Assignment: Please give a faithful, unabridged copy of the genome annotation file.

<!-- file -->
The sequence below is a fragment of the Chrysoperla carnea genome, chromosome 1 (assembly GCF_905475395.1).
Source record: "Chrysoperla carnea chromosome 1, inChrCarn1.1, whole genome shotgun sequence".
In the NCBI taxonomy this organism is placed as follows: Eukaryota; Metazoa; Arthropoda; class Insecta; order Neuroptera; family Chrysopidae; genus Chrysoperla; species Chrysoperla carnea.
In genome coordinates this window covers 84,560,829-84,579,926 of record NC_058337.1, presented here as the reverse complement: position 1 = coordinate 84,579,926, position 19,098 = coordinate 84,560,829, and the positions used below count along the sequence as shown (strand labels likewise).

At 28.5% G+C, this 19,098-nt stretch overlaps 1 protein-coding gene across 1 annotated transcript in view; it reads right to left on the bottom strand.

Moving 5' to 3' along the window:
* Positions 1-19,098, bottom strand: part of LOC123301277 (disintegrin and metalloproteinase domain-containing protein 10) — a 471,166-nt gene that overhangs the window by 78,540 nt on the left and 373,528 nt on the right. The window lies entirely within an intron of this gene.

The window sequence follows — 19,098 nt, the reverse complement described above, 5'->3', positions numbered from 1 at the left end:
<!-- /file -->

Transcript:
The sequence below is a fragment of the Chrysoperla carnea genome, chromosome 1 (assembly GCF_905475395.1).
Source record: "Chrysoperla carnea chromosome 1, inChrCarn1.1, whole genome shotgun sequence".
In the NCBI taxonomy this organism is placed as follows: Eukaryota; Metazoa; Arthropoda; class Insecta; order Neuroptera; family Chrysopidae; genus Chrysoperla; species Chrysoperla carnea.
In genome coordinates this window covers 84,560,829-84,579,926 of record NC_058337.1, presented here as the reverse complement: position 1 = coordinate 84,579,926, position 19,098 = coordinate 84,560,829, and the positions used below count along the sequence as shown (strand labels likewise).

At 28.5% G+C, this 19,098-nt stretch overlaps 1 protein-coding gene across 1 annotated transcript in view; it reads right to left on the bottom strand.

Moving 5' to 3' along the window:
* Positions 1-19,098, bottom strand: part of LOC123301277 (disintegrin and metalloproteinase domain-containing protein 10) — a 471,166-nt gene that overhangs the window by 78,540 nt on the left and 373,528 nt on the right. The window lies entirely within an intron of this gene.

The window sequence follows — 19,098 nt, the reverse complement described above, 5'->3', positions numbered from 1 at the left end: